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Abortion Debate: Fetuses Can't Feel Pain Until 24 Weeks, Controversial Study Says


(CBS/AP) Can fetuses feel pain? A new study suggests that they probably can't - at least not until the final months of a woman's pregnancy.

According to a British study by the Royal College of Obstetricians and Gynecologists, a human fetus cannot feel pain before the age of 24 weeks. It echoes an American study which put the age at 28 weeks.

The new study says that nerve connections in the brain are not sufficiently formed to allow pain perception before then. Even after 24 weeks, the doctors in the study say there is increasing evidence that the fetus is in a state of "continuous sleep-like unconsciousness or sedation."

The government-commissioned study is a setback for British anti-abortion activists, who want the country's current 24-week time limit for terminations reduced.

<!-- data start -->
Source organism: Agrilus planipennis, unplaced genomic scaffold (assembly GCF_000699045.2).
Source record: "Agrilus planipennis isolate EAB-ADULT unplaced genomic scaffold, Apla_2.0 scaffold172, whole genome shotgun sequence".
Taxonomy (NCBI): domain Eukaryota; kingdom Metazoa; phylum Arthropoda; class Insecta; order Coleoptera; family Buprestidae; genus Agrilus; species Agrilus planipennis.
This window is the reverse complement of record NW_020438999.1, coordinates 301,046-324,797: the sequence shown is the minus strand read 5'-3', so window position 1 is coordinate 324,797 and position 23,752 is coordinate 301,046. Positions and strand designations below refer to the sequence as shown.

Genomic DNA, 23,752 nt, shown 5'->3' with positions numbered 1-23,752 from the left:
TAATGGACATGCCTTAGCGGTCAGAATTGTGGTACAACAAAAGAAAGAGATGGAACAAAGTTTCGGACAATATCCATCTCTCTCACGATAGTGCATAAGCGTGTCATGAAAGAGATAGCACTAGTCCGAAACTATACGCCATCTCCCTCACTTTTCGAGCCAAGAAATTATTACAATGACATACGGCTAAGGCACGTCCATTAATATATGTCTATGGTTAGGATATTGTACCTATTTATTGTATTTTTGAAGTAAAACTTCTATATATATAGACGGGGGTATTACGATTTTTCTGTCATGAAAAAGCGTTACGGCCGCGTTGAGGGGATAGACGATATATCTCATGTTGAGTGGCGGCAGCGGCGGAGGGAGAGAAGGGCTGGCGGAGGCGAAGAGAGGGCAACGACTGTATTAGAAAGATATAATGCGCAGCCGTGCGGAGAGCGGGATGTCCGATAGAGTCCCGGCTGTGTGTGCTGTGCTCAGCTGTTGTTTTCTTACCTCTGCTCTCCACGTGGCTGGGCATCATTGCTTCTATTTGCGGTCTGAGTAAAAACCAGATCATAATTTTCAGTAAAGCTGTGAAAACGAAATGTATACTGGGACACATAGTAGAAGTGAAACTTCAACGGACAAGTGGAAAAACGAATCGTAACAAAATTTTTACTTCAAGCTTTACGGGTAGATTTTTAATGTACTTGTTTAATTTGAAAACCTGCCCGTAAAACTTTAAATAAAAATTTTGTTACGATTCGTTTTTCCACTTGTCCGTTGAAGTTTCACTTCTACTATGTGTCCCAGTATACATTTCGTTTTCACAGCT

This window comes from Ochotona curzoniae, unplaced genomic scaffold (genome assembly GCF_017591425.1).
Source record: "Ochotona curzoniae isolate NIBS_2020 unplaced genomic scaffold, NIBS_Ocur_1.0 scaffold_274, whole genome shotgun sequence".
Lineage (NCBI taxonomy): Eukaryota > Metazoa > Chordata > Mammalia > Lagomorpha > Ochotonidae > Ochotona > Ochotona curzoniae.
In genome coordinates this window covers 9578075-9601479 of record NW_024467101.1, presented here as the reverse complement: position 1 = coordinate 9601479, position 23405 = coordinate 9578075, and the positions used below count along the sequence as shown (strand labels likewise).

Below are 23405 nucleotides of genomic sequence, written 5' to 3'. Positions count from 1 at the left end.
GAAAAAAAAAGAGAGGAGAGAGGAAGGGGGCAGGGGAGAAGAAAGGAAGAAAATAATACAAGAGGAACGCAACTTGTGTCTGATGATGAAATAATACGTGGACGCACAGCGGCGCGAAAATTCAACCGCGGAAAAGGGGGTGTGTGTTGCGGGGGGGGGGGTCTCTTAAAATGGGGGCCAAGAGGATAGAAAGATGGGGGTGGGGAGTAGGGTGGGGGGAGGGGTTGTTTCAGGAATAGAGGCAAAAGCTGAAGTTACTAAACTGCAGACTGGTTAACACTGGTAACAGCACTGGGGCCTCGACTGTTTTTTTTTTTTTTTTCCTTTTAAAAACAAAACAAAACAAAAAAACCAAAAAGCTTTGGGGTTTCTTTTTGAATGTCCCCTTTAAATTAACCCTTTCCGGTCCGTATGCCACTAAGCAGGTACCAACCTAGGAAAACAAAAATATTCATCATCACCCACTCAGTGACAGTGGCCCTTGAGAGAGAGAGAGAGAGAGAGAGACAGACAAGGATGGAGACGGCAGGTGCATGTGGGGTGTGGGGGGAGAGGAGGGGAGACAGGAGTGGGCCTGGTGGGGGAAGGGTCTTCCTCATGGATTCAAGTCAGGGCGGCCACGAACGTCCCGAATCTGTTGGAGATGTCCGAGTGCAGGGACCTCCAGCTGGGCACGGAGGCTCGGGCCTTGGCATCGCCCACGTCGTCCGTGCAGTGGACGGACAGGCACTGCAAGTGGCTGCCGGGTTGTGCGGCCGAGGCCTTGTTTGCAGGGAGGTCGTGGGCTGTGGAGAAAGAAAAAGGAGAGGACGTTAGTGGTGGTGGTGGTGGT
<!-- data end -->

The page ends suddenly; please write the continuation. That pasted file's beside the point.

In both Britain and America, science and the law have been uneasy partners.

In April, Nebraska passed a law banning abortions after 20 weeks on the theory that fetuses would feel pain during the process. Some research has suggested that's possible.

The Supreme Court will likely be asked to rule on the law's constitutionality and any eventual case has the potential to turn the logic of abortion on its head.

Roe v. Wade, the Supreme Court ruling which has made most abortions legal since the 1970s, argues that abortions should not be allowed once a fetus is viable outside the womb.

The Nebraska law argues that the dividing line should not be viability but pain. If the new study is to be believed, there is now fresh ammunition for those in favor of overturning Nebraska's ban.

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